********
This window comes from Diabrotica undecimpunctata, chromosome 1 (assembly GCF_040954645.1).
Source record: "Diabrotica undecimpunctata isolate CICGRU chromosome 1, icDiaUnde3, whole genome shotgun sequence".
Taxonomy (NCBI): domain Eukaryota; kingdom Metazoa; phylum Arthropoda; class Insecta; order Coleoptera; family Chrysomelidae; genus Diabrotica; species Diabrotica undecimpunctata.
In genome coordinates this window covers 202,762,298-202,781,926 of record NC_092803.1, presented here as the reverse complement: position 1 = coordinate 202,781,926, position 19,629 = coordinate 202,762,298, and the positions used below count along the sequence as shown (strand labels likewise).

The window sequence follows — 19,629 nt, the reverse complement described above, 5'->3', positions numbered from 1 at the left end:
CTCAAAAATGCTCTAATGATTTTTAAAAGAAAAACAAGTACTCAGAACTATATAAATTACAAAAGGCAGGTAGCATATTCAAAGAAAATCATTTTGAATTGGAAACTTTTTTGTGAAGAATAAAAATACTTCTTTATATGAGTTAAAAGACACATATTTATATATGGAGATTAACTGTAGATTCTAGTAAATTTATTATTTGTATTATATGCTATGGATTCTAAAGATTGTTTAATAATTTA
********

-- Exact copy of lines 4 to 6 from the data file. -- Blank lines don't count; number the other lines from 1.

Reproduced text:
In genome coordinates this window covers 202,762,298-202,781,926 of record NC_092803.1, presented here as the reverse complement: position 1 = coordinate 202,781,926, position 19,629 = coordinate 202,762,298, and the positions used below count along the sequence as shown (strand labels likewise).

The window sequence follows — 19,629 nt, the reverse complement described above, 5'->3', positions numbered from 1 at the left end:
CTCAAAAATGCTCTAATGATTTTTAAAAGAAAAACAAGTACTCAGAACTATATAAATTACAAAAGGCAGGTAGCATATTCAAAGAAAATCATTTTGAATTGGAAACTTTTTTGTGAAGAATAAAAATACTTCTTTATATGAGTTAAAAGACACATATTTATATATGGAGATTAACTGTAGATTCTAGTAAATTTATTATTTGTATTATATGCTATGGATTCTAAAGATTGTTTAATAATTTA